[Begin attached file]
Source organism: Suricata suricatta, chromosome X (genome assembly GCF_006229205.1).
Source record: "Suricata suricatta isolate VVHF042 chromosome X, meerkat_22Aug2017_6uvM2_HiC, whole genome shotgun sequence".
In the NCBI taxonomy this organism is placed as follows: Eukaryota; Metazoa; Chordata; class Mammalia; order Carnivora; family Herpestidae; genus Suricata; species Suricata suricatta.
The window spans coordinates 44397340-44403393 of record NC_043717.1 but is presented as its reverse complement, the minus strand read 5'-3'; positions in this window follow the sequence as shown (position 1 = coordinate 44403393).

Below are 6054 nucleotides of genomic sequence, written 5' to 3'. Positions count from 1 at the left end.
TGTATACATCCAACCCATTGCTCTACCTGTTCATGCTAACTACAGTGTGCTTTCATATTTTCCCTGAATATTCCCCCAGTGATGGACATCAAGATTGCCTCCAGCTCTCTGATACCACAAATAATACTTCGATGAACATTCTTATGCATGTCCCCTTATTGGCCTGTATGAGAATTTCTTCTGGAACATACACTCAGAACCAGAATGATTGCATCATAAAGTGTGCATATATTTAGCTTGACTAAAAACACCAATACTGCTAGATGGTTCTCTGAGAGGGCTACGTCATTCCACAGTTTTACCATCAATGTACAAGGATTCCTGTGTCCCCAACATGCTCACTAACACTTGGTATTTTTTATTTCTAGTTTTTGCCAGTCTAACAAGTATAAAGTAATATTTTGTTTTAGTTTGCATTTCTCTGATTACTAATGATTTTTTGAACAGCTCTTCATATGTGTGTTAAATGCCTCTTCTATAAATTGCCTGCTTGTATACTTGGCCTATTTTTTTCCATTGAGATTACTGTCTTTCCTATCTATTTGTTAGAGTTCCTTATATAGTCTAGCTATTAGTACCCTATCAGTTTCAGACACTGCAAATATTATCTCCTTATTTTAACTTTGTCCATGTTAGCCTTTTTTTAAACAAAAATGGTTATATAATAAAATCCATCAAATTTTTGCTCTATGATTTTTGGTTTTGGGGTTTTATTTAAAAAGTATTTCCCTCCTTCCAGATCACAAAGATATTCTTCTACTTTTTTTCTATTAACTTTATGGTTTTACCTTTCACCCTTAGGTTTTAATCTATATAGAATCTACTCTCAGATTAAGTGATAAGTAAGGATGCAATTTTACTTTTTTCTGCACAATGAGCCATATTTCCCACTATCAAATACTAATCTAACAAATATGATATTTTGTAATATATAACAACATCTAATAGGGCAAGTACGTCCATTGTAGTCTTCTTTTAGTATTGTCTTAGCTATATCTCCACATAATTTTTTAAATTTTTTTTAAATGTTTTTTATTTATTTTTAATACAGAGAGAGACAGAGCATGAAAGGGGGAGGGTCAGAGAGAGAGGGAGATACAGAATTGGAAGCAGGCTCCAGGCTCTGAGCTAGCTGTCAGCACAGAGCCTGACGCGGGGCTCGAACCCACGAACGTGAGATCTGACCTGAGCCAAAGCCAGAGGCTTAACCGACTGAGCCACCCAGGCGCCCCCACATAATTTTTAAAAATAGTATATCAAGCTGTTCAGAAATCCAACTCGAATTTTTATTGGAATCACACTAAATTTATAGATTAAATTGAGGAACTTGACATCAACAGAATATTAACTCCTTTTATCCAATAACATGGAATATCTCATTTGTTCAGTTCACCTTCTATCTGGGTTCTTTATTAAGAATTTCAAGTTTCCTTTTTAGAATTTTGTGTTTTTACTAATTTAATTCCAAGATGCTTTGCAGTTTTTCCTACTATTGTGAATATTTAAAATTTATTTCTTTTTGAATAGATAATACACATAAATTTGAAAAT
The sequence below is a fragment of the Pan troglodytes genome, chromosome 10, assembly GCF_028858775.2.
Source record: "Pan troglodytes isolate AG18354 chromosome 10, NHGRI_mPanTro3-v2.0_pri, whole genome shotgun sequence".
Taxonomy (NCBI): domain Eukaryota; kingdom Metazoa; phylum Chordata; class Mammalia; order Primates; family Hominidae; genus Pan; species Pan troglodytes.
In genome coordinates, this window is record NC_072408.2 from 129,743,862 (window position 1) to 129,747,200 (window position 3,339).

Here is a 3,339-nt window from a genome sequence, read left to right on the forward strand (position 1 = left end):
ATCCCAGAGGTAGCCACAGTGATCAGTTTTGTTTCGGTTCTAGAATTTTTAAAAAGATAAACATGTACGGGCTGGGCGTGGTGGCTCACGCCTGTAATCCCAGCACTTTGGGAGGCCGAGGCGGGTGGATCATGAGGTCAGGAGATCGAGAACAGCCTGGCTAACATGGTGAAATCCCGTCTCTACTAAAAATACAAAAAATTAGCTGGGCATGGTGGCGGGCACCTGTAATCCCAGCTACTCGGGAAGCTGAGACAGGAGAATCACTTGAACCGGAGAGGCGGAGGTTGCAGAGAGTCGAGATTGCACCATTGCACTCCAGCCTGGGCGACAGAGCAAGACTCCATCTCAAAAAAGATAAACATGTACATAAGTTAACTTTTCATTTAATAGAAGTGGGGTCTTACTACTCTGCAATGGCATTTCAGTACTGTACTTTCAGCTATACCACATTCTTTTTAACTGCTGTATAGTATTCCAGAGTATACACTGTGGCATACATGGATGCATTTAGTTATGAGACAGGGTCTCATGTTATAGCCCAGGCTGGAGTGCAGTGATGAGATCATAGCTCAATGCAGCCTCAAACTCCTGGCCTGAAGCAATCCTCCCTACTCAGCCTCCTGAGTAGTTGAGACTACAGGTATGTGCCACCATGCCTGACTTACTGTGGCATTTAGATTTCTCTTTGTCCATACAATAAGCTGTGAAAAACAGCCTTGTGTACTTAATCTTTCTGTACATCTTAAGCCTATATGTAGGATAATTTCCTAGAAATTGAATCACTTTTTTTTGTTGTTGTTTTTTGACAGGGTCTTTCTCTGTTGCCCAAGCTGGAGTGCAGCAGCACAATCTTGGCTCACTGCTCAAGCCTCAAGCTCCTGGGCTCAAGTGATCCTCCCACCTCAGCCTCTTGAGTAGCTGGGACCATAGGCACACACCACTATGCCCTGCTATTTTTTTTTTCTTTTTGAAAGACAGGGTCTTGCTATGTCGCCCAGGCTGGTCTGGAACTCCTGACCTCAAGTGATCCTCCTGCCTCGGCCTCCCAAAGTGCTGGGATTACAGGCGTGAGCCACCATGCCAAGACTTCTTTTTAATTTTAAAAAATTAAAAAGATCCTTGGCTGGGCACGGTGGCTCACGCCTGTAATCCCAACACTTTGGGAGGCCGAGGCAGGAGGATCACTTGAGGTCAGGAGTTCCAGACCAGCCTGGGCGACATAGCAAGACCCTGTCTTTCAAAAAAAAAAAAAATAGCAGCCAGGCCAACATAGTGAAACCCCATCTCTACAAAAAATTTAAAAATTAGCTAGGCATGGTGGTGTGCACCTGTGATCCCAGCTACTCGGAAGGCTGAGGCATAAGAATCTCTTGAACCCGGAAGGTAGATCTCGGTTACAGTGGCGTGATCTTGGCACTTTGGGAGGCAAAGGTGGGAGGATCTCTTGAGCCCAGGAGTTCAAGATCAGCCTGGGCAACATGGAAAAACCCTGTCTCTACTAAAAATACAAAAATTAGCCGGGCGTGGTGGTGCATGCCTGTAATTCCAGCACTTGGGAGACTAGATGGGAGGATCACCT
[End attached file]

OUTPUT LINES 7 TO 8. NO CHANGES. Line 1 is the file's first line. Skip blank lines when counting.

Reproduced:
The sequence below is a fragment of the Pan troglodytes genome, chromosome 10, assembly GCF_028858775.2.
Source record: "Pan troglodytes isolate AG18354 chromosome 10, NHGRI_mPanTro3-v2.0_pri, whole genome shotgun sequence".